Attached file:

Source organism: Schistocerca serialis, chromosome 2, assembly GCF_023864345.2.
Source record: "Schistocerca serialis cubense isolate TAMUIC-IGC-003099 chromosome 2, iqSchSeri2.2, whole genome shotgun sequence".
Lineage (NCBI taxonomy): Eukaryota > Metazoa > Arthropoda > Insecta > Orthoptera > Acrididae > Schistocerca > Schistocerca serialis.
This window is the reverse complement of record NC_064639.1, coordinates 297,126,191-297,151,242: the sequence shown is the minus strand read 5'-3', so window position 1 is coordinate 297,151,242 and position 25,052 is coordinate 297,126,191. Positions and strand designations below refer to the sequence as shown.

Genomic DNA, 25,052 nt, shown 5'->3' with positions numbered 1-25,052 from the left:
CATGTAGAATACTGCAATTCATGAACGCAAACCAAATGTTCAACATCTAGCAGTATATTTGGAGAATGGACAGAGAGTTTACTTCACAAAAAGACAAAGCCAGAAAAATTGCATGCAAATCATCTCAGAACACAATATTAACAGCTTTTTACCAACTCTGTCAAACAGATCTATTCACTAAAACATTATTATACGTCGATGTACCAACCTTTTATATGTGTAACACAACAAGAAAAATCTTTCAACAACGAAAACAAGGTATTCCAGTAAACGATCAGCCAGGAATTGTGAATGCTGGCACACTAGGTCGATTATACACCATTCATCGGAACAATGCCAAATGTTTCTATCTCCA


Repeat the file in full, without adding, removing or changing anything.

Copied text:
Source organism: Schistocerca serialis, chromosome 2, assembly GCF_023864345.2.
Source record: "Schistocerca serialis cubense isolate TAMUIC-IGC-003099 chromosome 2, iqSchSeri2.2, whole genome shotgun sequence".
Lineage (NCBI taxonomy): Eukaryota > Metazoa > Arthropoda > Insecta > Orthoptera > Acrididae > Schistocerca > Schistocerca serialis.
This window is the reverse complement of record NC_064639.1, coordinates 297,126,191-297,151,242: the sequence shown is the minus strand read 5'-3', so window position 1 is coordinate 297,151,242 and position 25,052 is coordinate 297,126,191. Positions and strand designations below refer to the sequence as shown.

Genomic DNA, 25,052 nt, shown 5'->3' with positions numbered 1-25,052 from the left:
CATGTAGAATACTGCAATTCATGAACGCAAACCAAATGTTCAACATCTAGCAGTATATTTGGAGAATGGACAGAGAGTTTACTTCACAAAAAGACAAAGCCAGAAAAATTGCATGCAAATCATCTCAGAACACAATATTAACAGCTTTTTACCAACTCTGTCAAACAGATCTATTCACTAAAACATTATTATACGTCGATGTACCAACCTTTTATATGTGTAACACAACAAGAAAAATCTTTCAACAACGAAAACAAGGTATTCCAGTAAACGATCAGCCAGGAATTGTGAATGCTGGCACACTAGGTCGATTATACACCATTCATCGGAACAATGCCAAATGTTTCTATCTCCA